I also took the opportunity to upgrade the underlying platform of my blog, BlogEngine.Net, to after not having upgrade from 2.0.  At the same time I’ve tinkered with the theme so I can present more content in my posts and I’ve also fixed a number of issues that I haven’t had time to investigate before now, for example my tweets are now displayed correctly in the bubbles above.  I’ve got a couple rough edges to smooth down like the search page but everything else seems ok.

DDD North 2012 Accommodation Suggestions

August 28, 2012 12:18 by Andrew Westgarth

As we are under an hour away from registration opening for DDD North 2012, which is being held at the Bradford University School of Management I thought it would be useful to put together a few links to help with accommodation choices.  This list isn’t extensive as last year’s event as it was held in my home town, but I will keep adding to this list based on comments and recommendations.

As I say I’ll keep adding this as I uncover more options.   For the agenda and more details about DDD North 2012 please visit

Categories: Events | DDD North
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Winners of the 2012 Imagine Cup UK Final are from the North East!

April 25, 2012 20:38 by Andrew Westgarth

Yes that’s right, today when I was at Microsoft UK Headquarters attending a day full of content on Visual Studio 11 and Team Foundation Server 11, the results of the 2012 Imagine Cup UK Finals were announced!  I heard the results were being streamed live at 4pm so when the time cam I hooked up to the broadcast and watched with bated breath for the results.  I’m delighted that both of the finalists from the Imagine Cup North East finals finished in the top two places, a fantastic achievement in the first year that the North East Colleges and Universities have been involved!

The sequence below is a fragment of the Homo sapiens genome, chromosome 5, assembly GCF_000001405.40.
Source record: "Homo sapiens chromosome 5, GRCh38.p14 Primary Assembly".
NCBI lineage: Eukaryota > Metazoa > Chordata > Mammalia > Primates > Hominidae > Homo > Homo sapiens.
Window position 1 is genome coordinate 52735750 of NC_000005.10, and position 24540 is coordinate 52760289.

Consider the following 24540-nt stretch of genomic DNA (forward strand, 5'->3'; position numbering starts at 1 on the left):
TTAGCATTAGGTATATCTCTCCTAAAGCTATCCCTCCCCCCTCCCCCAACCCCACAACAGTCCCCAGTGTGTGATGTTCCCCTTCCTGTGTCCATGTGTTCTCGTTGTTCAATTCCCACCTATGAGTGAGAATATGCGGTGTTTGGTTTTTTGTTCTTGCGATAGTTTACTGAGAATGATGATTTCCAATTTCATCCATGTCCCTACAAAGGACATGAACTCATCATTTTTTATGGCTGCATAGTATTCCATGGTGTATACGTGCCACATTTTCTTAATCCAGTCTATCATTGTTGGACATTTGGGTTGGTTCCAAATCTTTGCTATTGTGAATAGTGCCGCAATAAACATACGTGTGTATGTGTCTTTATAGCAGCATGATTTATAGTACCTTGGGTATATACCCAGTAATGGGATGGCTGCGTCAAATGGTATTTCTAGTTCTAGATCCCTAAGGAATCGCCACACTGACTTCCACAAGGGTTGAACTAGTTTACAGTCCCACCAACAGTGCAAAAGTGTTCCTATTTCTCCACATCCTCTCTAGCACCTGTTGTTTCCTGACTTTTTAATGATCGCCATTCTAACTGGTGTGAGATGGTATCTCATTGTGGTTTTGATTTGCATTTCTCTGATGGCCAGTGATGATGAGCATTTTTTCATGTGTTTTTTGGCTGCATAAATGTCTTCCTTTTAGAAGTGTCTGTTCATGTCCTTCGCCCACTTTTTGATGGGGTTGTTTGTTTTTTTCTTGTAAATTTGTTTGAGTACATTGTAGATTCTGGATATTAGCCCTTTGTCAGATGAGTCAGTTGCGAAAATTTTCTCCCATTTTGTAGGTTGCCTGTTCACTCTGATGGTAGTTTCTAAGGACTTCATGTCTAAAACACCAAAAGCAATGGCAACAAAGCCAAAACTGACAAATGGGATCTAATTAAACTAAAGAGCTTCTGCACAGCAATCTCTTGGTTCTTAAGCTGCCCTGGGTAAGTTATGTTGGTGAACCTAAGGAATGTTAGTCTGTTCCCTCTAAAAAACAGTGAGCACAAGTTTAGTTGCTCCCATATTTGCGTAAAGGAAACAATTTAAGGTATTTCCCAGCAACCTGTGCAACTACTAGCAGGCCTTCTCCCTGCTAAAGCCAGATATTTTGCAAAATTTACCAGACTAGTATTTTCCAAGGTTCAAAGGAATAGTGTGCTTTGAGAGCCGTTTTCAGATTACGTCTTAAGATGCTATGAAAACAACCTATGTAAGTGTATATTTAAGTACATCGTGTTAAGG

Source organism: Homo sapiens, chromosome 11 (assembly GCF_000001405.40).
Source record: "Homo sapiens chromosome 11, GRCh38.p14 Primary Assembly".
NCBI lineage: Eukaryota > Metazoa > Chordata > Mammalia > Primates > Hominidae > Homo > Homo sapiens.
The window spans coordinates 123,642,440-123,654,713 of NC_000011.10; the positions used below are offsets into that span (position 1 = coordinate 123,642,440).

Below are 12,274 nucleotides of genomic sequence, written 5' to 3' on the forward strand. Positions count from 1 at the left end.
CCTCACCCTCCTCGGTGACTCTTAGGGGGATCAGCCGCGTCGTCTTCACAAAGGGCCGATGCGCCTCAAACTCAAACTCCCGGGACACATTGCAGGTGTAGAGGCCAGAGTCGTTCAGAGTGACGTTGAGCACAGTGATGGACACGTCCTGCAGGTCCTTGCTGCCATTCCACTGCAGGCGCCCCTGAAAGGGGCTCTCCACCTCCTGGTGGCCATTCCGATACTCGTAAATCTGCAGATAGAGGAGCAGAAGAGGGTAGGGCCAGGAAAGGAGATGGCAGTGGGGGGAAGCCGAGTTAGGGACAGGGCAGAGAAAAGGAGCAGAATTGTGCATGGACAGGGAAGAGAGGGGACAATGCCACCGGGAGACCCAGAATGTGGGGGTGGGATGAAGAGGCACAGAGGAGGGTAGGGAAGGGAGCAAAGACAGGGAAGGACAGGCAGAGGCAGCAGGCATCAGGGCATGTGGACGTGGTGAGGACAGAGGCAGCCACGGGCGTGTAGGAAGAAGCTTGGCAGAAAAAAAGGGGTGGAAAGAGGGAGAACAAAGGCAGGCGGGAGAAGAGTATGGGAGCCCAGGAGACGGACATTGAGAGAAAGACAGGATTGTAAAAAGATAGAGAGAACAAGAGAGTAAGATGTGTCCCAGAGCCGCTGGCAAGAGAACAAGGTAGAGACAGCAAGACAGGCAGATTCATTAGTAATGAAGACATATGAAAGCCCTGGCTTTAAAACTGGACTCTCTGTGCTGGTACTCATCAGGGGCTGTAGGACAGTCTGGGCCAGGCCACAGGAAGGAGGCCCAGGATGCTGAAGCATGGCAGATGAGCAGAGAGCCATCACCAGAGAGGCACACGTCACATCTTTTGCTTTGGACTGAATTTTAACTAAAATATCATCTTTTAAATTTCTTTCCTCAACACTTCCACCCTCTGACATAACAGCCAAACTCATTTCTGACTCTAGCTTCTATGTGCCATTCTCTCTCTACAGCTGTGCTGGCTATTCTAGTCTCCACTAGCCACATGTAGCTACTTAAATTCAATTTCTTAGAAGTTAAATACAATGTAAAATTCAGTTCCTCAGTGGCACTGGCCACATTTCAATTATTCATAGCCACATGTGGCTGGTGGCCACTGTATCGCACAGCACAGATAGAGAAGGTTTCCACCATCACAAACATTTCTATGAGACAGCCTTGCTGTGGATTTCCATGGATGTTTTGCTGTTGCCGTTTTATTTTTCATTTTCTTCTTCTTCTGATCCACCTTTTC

Teeside 0x32 came a very, very close second with their Cloud Doctor idea, a method of linking medical expertise around the world to provide help and assistance to those who don’t have access to medical treatment.  I remember seeing this idea presented impeccably at the Imagine Cup North East final a couple of weeks ago and I was blown away at how polished and ready the Web Application, Architecture and Windows Phone application was!  Well done to the guys for their fantastic idea, effort and hard work and I know that the judges had a very hard job in picking a winner because the ideas from both of the winners of the Imagine Cup North East finals were awesome!

The 2012 Imagine Cup UK Final winner is Team EyeWorks and they have created a combination of hardware and software to provide a Mobile Intelligent Retinal Analysis solution.  Combining Neural Nets, Windows Phones, Custom Lenses and Windows Azure they have come up with a fantastic idea to help with the early detection of diseases which cause loss of sight!  Again this is another fantastic idea and if you attended the NEBytes event in March you will have seen the team present their idea.  I honestly don’t know how the judges chose between the two because both ideas are fantastic!  Well done to everyone involved in Team EyeWorks and wish you all the very best at the 2012 Imagine Cup World Finals in Sydney later this year, do the North East and the UK Proud!!!